And then once we were safe from that danger, We go back into regulation. We go back into a state of rest and digest, what I like to say, calm and composure. But I think so often this. modern world that we live in, many, many of us are actually perpetually in states of dysregulation. We’re perpetually in stress responses and that can become detrimental long term to our mental health, our emotional health, and even our physiological health.
Because when we are in those stress responses, the body is Again, ultimately perceiving that we are in danger, and when the mind has perceived a threat or a danger some of the other functions of the body don’t become as important or as high priority in that stress response, meaning the nervous system might become.
It downgrades some of our digestion, downgrades some of our memory processing, it might uptick some of our hormone production, or shift the hormones that it’s producing, and in the long term there can be a whole uh, physiological cascade that starts to result from that chronic, chronic stress. So yes, this is what we want to start to distinguish here.
If I am perpetually in a stress response and many of us can feel this where we just feel perpetually frazzled, anxious, nervous, angry, or we feel perpetually frozen, numb, neutral, dissociated. If that’s the case, certainly we want to do some of the work around, okay, what is creating this stress response in me?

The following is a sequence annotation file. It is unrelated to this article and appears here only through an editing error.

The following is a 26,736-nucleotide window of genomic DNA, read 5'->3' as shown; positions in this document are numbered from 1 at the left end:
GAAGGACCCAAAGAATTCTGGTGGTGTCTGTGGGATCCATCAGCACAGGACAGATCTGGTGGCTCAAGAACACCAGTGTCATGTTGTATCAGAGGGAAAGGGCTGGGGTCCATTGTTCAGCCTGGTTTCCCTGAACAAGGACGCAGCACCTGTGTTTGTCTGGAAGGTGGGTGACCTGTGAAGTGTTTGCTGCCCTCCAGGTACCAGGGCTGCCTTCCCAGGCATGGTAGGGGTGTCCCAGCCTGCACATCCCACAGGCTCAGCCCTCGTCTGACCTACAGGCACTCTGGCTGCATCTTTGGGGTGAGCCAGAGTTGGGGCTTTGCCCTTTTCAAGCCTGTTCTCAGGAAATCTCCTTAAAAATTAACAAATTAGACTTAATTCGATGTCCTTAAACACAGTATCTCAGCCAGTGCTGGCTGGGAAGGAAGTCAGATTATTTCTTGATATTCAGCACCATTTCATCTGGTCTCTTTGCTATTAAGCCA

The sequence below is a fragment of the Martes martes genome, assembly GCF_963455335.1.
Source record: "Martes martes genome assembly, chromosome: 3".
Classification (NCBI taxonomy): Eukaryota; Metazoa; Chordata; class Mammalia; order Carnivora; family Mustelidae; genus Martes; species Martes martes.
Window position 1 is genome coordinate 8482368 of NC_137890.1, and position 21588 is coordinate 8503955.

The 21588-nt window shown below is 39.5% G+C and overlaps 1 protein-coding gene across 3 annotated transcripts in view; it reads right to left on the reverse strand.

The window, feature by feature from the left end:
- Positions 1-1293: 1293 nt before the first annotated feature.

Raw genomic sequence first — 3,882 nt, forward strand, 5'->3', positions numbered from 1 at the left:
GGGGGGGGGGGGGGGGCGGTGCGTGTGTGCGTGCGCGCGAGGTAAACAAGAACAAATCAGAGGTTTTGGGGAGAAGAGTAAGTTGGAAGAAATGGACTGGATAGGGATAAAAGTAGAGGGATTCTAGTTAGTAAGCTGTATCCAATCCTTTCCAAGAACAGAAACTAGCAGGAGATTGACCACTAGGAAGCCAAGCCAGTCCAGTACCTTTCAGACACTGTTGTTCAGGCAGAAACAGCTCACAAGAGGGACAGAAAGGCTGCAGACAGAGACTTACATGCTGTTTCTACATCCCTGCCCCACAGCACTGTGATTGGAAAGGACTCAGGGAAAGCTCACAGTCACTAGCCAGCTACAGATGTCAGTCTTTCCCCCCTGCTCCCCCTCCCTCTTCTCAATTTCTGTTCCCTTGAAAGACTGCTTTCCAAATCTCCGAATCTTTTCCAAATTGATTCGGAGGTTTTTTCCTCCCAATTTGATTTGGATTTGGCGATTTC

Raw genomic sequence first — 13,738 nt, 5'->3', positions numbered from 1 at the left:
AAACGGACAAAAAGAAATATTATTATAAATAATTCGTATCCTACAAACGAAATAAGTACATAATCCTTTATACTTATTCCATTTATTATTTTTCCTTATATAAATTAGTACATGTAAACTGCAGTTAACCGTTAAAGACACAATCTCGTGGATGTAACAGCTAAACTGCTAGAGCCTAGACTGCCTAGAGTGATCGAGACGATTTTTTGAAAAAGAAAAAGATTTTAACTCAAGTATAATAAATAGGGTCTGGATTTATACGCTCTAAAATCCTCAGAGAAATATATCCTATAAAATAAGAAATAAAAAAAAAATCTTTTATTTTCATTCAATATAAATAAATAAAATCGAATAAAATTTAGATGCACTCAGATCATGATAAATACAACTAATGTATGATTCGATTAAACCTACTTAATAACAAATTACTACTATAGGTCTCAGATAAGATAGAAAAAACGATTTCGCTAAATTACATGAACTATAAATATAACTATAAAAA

Is there past unprocessed unresolved trauma? Is there present unprocessed stressors or misalignments that need to be looked at and adjusted? To allow my body to shift out of these stress responses. But what I want to point out is that in many, many ways, these stress responses are very healthy and normal.
And in fact, we want and need them to be present at certain points in our life. And this was really helpful for me to understand because it can exacerbate the stress response if Something happened. I got a little bit anxious, but then all of a sudden I’m anxious about being anxious because my mind starts going, Oh no, I’m in a stress response.
I’m getting dysregulated. I’m getting activated. This is bad. I need to get out of this as soon as possible. And in fact, all of that worry can exacerbate it. More than is, is necessary and might also lead to some emotional bypass of were, you know, I was experiencing something and in an attempt to immediately downregulate myself, I blew right past.
Just whatever I was feeling in that moment, just so that I could, quote unquote, you know, regulate myself again. What are some instances where a stress response is healthy, normal, or important? Some of the ones that come to my mind immediately are, for example, let’s say I’m in a car accident. And I need to get out of the car as fast as possible.
I need to call 9 1 1 as fast as possible. That fight flight stress response is pumping out adrenaline, noradrenaline, cortisol, which gives me a boost in energy, sometimes even a boost in clarity. I can move quicker. I can think really fast. I can make things happen really quickly. My pain receptors are dampened down so that if I am hurt, I’m still able to do what I need to do.
This is maybe one of the more extreme instances where we start to understand how those stress responses can be really impactful. It gives us tools and resources we need to be able to survive that experience. This can also happen, for example, in a near death experience. Maybe it’s not a car accident. Any kind of near death experience where I am in extreme danger and all of a sudden I have this energy, this mental clarity, this ability to just do what I need to do to get out of that situation or survive that situation.